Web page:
83.7 per cent of female journalists in China have been subjected to varying degrees of sexual harassment in the workplace, a survey released in Hong Kong on Wednesday has found.
The survey was conducted by Sophia Huang Xueqin using an online poll. Huang is a journalist from Guangzhou who was inspired to act by her own personal experience with sexual harassment, and after hearing similar stories from fellow journalists.
According to Huang’s survey, 57.3 per cent of the victims chose to remain silent, with only 3.2 per cent reporting the encounter to their company, and only 0.6 per cent making a police report.
Of those who remained silent, over 60 per cent said they believed it would be useless and unhelpful to report the harassment, and almost half expressed concern that it would affect their privacy, career and personal lives. Almost half also said that they did not know the best way to resist workplace sexual harassment.
See also: No #MeToo in China? Female journalists face sexual harassment, but remain silent
“I think prevention and education is needed… because some things are kind of still a taboo for Chinese people to talk about – it’s absolutely not the topic you are going to talk about with your parents, so we don’t get the education from family, and even in university there is not that much about sex education,” Huang said.
Huang wrote that over half of the victims were between the ages of 25-34. “In this age range, students are graduating and entering the workforce, as they are working hard and feeling the pressure of competition, they must also experience more workplace sexual harassment than men.”
In an online survey lasting for over a month, starting in October 2017, Huang received 416 valid samples out of 1,762 responses, with the majority of valid responses from female journalists aged between 18-34 who were working for – or who had worked for – newspapers, magazines and other newsrooms.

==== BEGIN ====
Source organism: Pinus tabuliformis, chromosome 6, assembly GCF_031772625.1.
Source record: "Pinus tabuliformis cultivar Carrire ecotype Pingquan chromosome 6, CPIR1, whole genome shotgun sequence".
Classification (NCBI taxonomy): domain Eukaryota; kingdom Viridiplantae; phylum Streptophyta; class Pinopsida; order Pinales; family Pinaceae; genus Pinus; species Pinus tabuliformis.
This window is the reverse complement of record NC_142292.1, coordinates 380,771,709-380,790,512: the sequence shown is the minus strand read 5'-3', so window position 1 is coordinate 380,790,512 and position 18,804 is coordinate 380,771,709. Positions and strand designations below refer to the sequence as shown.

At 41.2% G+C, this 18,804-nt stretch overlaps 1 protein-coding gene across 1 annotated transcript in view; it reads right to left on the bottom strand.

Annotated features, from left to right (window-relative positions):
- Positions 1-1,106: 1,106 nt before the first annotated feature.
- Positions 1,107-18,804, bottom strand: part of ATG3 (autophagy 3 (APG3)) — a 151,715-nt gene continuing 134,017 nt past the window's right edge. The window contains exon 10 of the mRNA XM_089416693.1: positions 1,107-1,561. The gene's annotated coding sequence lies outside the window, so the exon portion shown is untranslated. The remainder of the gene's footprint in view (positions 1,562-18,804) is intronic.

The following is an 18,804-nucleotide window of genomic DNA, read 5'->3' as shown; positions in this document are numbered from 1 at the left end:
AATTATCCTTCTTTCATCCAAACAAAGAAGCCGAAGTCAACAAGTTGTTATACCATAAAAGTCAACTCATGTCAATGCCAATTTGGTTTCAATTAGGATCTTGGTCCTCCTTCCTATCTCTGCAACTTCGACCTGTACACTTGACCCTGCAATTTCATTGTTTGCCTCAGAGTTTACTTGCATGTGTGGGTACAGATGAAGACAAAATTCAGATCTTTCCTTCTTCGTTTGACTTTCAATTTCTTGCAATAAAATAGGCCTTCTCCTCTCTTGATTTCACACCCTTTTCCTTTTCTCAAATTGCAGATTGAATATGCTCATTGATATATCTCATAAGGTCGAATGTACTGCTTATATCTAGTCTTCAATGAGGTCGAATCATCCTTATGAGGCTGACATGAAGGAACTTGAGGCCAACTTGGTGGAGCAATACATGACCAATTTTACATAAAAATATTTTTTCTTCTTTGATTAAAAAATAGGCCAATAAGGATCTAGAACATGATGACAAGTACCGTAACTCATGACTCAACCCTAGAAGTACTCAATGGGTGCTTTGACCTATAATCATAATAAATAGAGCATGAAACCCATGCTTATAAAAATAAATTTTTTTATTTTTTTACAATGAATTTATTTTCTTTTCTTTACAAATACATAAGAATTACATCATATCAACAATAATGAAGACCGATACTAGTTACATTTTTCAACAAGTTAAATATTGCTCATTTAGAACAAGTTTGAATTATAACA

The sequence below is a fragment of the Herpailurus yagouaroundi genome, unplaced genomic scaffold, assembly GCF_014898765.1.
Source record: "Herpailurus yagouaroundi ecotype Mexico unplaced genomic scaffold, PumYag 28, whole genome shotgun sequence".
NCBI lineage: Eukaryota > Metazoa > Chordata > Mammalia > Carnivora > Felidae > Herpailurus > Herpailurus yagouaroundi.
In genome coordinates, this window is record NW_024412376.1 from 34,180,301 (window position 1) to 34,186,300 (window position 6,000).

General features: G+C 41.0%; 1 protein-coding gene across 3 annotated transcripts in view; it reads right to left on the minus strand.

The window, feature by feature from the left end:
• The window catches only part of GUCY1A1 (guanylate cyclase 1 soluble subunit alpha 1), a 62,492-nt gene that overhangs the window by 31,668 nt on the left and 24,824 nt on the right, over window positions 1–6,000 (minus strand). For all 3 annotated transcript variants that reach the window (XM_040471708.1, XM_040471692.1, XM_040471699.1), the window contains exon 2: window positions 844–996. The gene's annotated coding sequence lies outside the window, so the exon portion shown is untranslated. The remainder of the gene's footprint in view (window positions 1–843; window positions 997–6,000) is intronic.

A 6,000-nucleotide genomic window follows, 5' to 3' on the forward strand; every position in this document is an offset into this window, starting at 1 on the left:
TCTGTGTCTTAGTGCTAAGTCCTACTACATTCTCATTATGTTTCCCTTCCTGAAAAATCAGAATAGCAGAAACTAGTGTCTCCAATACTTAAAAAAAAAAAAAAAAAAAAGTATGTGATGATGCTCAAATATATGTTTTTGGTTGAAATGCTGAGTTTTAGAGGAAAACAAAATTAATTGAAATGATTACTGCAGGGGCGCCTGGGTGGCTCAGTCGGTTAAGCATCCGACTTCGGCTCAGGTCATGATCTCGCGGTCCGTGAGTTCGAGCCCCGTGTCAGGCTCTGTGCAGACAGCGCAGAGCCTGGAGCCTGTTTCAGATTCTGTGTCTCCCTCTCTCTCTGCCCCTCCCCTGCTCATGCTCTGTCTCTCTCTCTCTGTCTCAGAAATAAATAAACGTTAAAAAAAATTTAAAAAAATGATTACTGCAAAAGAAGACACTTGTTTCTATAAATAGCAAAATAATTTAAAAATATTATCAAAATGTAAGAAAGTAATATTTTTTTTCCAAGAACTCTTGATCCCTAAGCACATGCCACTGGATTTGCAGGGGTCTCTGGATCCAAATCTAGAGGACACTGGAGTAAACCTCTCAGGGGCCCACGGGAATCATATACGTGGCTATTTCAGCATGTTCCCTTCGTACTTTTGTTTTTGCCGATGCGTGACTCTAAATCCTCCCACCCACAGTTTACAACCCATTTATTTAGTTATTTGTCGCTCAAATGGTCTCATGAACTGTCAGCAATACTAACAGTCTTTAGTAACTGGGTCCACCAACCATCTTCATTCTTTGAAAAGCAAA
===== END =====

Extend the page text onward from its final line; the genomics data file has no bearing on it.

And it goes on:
The report recommended that media companies, as public supervisors, take the lead in establishing anti-sexual harassment mechanisms in the workplace, including prevention, education, investigation, confidential counseling, and punishment of offenders.
However, Huang urged caution in extending the report’s conclusions to the whole of the media industry in China due to the “[un]scientific nature of the questionnaire design, the unpredictability of the method of online distribution and possible sampling biases from online data collection channels as well as my limited personal capability.”
She said that the results may not present the entire picture, as it was limited to those who voluntarily completed the survey, but said that it was enough to show that the problem was serious.
Huang said the #MeToo movement in China is still largely happening at universities, and had yet to extend to the workplace.
“The government has to play a bigger role, there is still a lot of space for them to improve. Because – in China – even though we are talking about sexual harassment, this word is still new to us. We don’t have a clear definition about sexual harassment… The government should allow people to talk about it, allow the lawyers or the experts to study about it, and should introduce a law to make a very clear definition about sexual harassment.”
Censors have deleted hundreds of social media posts featuring the tag “MeToo in China” and closed topic forums on the subject. An online petition launched by feminist activist Xiao Meili was deleted by censors soon after it was posted on WeChat and Weibo.
Huang said: “The government doesn’t really censor articles or cases about sexual harassment happening, they will censor a movement which was well organised or organised by groups of people. They fear… people com[ing] together to organise large groups or activities at the same time.”
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